These two core modules implement the necessary functionalities for interactions with the OpenFlow switches. They also maintain all the necessary information about the switches.

The switch manager is responsible for creating the instance (switch daemons) of a switch. Specifically, switch_manager listens for the incoming OpenFlow switch (OFS), and when the OFS comes in, it forks and creates a switch_daemon process and hands over the control of the OFS to the switch daemon. Hence, there will be one switch_daemon process for each OFS instance and only one instance of switch_manager. The service_name of a switch daemon starts initially with switch.(OFS IPaddr:port),  since the daemon cannot know the datapath ID (dpid) at startup. Once the switch daemon initializes and receives a feature_reply, it renames its service_name to switch.(dpid) using rename_message_received_callback.  You can find the code in switch_event_recv_featuresreply at switch_manager/switch.c.

Packet-In Filter

The PacketIn message is a way for the OpenFlow switch to send a captured packet to the controller. Switch sends the packets to the controller only when it is asked to do so by the controller or when there is no appropriate entry in the switch’s flow table.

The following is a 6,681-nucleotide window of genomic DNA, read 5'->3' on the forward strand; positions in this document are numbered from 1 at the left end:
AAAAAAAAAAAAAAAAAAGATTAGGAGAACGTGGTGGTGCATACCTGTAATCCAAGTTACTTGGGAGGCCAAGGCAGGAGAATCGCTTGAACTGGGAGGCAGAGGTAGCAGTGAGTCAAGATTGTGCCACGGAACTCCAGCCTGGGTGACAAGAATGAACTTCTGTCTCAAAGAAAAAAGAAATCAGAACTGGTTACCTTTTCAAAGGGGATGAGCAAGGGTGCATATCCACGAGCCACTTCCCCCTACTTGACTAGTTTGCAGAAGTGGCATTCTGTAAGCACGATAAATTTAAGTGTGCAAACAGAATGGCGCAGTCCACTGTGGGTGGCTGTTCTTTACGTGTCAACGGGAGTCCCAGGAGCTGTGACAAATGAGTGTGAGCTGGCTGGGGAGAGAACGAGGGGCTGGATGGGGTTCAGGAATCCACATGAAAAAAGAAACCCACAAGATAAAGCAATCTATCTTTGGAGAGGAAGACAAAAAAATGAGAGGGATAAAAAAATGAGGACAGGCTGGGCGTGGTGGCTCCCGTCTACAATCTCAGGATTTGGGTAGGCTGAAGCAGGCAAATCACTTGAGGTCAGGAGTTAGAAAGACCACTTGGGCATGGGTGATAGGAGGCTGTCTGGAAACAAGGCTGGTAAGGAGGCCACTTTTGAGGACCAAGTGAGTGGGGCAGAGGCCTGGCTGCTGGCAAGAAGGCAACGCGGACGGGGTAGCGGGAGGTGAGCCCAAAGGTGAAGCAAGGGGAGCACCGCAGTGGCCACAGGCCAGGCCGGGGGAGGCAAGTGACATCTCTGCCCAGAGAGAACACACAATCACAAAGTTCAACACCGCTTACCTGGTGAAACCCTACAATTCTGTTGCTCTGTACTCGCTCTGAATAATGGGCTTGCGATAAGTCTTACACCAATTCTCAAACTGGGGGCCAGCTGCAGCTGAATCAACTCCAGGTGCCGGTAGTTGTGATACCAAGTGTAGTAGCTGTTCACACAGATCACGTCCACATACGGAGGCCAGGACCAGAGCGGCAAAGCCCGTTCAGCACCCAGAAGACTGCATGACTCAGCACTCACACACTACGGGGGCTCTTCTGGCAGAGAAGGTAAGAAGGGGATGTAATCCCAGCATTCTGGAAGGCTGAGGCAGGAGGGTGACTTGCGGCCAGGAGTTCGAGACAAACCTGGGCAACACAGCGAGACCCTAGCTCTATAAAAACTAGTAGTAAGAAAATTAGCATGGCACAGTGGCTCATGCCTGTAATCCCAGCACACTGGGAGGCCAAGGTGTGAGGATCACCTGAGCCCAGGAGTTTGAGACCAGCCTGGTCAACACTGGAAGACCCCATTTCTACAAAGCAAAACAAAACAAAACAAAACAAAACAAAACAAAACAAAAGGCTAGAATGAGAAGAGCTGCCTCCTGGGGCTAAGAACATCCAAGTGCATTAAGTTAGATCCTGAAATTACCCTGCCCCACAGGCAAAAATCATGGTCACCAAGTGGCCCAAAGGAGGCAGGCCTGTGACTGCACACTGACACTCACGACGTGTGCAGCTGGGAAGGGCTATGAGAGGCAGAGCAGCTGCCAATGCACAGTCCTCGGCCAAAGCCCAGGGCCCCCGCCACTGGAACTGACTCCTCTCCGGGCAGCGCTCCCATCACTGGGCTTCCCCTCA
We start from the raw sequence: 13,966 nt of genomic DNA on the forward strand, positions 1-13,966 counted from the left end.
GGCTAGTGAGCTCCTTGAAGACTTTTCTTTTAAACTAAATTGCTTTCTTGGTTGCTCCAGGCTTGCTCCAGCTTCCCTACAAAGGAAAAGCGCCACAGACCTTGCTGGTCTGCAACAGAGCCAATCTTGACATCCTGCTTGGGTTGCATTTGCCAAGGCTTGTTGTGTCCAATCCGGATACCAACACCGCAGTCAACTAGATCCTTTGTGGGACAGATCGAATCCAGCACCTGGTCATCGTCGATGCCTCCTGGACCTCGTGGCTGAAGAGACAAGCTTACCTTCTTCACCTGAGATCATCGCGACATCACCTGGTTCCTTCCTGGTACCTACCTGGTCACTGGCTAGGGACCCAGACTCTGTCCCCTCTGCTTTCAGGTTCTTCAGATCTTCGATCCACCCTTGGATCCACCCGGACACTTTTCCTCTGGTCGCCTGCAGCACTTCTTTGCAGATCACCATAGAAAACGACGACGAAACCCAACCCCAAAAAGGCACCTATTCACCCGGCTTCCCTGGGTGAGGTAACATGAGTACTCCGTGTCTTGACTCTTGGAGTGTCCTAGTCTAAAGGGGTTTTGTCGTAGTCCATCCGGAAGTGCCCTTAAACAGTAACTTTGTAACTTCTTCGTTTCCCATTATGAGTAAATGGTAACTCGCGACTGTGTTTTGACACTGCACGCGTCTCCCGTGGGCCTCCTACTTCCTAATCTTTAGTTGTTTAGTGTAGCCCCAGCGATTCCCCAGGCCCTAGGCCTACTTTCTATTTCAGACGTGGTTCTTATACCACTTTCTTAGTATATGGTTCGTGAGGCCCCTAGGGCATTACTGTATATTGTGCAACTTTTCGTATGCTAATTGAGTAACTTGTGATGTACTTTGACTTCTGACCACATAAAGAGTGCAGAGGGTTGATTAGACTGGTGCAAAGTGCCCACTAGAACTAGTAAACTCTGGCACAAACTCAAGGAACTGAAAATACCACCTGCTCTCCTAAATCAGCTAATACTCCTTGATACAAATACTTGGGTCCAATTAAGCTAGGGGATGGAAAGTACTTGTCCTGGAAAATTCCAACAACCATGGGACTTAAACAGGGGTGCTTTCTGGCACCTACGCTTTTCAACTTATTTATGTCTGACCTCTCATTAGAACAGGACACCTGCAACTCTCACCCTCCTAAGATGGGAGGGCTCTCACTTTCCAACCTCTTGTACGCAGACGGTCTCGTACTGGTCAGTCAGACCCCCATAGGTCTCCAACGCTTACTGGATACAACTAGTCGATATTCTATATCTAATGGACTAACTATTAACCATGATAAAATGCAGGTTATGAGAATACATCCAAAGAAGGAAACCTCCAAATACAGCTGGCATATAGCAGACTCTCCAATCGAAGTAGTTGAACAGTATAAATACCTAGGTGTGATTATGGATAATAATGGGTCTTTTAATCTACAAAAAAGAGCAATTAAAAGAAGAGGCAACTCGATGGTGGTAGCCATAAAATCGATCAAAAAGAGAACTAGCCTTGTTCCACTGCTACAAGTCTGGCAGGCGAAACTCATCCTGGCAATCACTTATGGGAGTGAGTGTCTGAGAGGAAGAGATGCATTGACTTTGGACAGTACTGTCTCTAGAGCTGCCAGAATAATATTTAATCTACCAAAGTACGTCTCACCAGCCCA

As the name indicates, the packet-in filter module is responsible for handing the packets that arrive at the controller from the OpenFlow switches. The switch module in Trema transfers the incoming packets to the packet-in filter, which would do the necessary changes before passing it to any of the registered applications.


Tremashark is the Wireshark plugin for keeping track of any interprocess communication events among the functional modules. The events could vary from messages to secure-channel status to the queue statuses.


The libraries in Trema can be categorized under multiple headings as listed below:

  1. Protocol: OpenFlow.
  2. Interfaces: OpenFlow application, switch, management.
  3. Commonly used data structures: Linked list, doubly-linked list, hash table, timers.
  4. Utilities: Log, stats, wrapper.
  5. Network Protocols: TCP, IP, UDP, ether and etherIP, ICMP and IGMP.

From the above classifications, we can see that the libraries module typically includes stand-alone and independent functionalities and generic programming utilities.


The Trema framework includes about 15 to 20 different applications, also termed as user modules. These applications typically implement high-level functionalities, and can be seen as examples of SDN applications. Any application developer can make use of these applications as reference points to understand the usage of the APIs and develop newer applications. At a very high level, we can summarize categories of APIs as below:

  1. Create OpenFlow messages.
  2. Send OpenFlow messages